Farmers have known for years that microbes are critical for soil and plant health. Current research is revealing even more ways beneficial microbes help cultivated plants. Microbes in the soil and associated with plant roots provide a multitude of benefits, from improving the nutrient content of our crops to enhancing their resistance against diseases. Some soil microbes are even good for us too.
What are Microbes?
A microbe is usually defined as any living thing that is too small to be seen without a microscope. By this definition, “microbe” includes microscopic animals like nematodes along with single-celled organisms.
By an alternate definition, “microbe” means only single-celled living things; this includes microscopic members of all three domains of life: bacteria, archaea (also called “archaebacteria”), and eukaryotes (“protists”). Fungi are usually considered microbes, even though they can take single-celled or multicellular forms and produce both visible and microscopic parts above and below the ground.
Microbial life in soil includes living things in each of these groups. Huge numbers of bacterial and fungal cells live in soil along with smaller numbers of algae, other protists, and archaea. These organisms play important roles in the food web and nutrient cycling within soil. Soil as we know it would not even exist without them.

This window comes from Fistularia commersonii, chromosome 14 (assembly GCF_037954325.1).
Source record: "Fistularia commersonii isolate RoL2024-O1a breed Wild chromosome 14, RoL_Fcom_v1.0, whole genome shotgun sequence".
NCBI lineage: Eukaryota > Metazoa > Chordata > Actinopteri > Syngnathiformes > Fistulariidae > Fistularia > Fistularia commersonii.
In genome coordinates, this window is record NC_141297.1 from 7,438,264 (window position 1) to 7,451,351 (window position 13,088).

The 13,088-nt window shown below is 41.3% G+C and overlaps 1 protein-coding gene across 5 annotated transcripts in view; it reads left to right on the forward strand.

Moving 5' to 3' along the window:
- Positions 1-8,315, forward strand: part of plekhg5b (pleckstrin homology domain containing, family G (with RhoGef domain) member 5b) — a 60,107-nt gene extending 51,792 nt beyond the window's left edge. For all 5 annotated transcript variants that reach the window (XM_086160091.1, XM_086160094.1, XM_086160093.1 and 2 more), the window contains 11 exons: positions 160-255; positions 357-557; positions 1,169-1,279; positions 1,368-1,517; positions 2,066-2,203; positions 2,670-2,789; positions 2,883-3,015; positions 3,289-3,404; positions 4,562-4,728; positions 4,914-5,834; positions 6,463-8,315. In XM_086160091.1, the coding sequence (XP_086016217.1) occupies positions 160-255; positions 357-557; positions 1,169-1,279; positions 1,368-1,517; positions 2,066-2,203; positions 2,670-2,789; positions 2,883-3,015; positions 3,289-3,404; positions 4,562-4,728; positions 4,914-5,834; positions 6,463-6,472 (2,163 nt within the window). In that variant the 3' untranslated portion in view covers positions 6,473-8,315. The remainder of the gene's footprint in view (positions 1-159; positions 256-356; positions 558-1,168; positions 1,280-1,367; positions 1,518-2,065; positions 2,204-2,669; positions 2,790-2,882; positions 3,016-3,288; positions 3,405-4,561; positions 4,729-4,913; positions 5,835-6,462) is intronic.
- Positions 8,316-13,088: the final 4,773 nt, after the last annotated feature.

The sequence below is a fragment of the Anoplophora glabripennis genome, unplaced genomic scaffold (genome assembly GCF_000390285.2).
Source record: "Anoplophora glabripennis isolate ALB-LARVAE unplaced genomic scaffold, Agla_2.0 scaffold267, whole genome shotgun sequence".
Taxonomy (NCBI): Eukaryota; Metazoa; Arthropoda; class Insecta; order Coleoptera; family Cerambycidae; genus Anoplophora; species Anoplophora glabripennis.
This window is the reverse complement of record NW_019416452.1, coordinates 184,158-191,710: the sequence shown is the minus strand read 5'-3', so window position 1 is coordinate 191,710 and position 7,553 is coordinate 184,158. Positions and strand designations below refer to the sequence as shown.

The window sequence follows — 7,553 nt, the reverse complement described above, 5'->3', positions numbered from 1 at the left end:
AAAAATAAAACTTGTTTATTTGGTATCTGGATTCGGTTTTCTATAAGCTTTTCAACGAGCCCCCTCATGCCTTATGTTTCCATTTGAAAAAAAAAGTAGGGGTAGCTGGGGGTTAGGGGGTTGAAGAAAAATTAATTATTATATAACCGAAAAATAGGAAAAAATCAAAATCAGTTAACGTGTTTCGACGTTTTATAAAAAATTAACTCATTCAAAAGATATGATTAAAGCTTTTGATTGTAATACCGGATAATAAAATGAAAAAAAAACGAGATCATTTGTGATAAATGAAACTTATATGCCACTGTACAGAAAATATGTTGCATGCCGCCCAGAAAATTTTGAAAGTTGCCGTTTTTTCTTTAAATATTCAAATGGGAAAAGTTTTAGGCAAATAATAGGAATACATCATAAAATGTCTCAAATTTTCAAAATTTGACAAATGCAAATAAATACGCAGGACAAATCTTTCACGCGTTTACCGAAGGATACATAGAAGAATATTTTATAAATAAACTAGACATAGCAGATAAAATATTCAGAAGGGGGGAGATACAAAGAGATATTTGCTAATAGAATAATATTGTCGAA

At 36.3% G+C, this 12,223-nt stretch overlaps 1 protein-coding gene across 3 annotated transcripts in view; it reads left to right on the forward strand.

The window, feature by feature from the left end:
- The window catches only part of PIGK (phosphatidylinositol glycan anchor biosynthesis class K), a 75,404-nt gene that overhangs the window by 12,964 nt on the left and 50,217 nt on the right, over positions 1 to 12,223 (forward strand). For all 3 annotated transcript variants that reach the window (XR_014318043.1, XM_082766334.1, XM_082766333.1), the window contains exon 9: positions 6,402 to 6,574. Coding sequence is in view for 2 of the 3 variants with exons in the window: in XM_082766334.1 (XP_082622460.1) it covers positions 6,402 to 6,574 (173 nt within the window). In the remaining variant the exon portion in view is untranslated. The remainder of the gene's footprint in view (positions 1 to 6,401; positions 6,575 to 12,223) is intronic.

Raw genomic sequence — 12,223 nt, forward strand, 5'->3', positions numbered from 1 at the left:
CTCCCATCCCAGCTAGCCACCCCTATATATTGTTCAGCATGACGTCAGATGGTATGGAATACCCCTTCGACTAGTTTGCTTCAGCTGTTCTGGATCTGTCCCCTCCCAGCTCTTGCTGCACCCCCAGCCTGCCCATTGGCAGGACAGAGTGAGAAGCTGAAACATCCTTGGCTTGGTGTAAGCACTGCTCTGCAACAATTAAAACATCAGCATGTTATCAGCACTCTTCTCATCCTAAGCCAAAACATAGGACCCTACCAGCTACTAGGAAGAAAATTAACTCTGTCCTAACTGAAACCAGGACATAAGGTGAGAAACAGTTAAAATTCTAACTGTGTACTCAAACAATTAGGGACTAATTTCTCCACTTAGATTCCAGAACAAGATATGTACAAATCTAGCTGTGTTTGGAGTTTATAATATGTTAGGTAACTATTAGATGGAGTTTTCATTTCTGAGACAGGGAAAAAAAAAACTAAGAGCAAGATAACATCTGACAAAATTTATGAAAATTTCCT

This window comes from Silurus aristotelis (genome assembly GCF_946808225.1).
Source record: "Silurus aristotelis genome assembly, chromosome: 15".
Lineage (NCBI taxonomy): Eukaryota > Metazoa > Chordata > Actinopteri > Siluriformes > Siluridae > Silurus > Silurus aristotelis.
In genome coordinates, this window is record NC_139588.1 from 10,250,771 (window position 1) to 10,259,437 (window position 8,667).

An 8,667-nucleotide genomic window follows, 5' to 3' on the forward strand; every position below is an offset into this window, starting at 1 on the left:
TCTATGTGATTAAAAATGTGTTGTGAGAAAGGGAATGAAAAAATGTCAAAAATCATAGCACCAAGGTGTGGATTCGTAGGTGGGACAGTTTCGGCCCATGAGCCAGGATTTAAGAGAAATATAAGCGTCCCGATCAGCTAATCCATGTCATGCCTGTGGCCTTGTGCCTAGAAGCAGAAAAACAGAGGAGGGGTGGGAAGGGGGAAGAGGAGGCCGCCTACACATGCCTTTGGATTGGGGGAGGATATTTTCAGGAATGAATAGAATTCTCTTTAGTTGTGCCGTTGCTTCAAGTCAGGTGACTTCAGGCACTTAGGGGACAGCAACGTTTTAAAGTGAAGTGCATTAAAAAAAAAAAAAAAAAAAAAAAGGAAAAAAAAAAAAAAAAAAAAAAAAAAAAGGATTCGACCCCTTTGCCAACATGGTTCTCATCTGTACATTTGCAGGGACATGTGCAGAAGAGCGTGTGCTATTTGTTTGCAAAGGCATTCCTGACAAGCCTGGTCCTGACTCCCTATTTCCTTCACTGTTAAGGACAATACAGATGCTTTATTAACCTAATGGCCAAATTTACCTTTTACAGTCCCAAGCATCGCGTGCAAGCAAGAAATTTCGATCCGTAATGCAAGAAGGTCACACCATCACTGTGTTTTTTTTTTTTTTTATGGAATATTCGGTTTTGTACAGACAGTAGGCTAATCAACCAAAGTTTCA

What Do Microbes Do?
Microbes in soil are extremely important for plant growth and for the functioning of ecosystems. Mycorrhizae are symbiotic partnerships between plant roots and specific soil fungi. The fungi grow in close association with the plant roots, and in some cases, they even grow partially within the plant’s own cells. Most cultivated and wild plants rely on these mycorrhizal associations to obtain nutrients and to defend themselves against disease-causing microbes.
Legume plants like beans, peas, clover, and locust trees partner with soil bacteria called rhizobia to extract nitrogen from the atmosphere. This process makes the nitrogen available for plant use, and eventually for animal use. Similar nitrogen-fixing partnerships form between other groups of plants and soil bacteria. Nitrogen is an essential plant nutrient, and within plants it becomes part of amino acids and then proteins. Globally, this is a major source of the protein that humans and other animals eat.
Other soil microbes help break down organic matter from dead plants and animals and incorporate it into the soil, which increases the soil’s organic content, improves soil structure, and helps plants thrive. Fungi and actinobacteria (bacteria with fungal-like growth habits) begin this process by breaking down larger and tougher materials, then other bacteria consume and incorporate smaller pieces. If you have a compost pile, you’ve seen this process in action.
Of course, there are also disease-causing soil-borne microbes that affect garden plants. Crop rotation and practices that encourage the growth of beneficial microbes can help suppress the survival of harmful bacteria, fungi, and nematodes in the soil.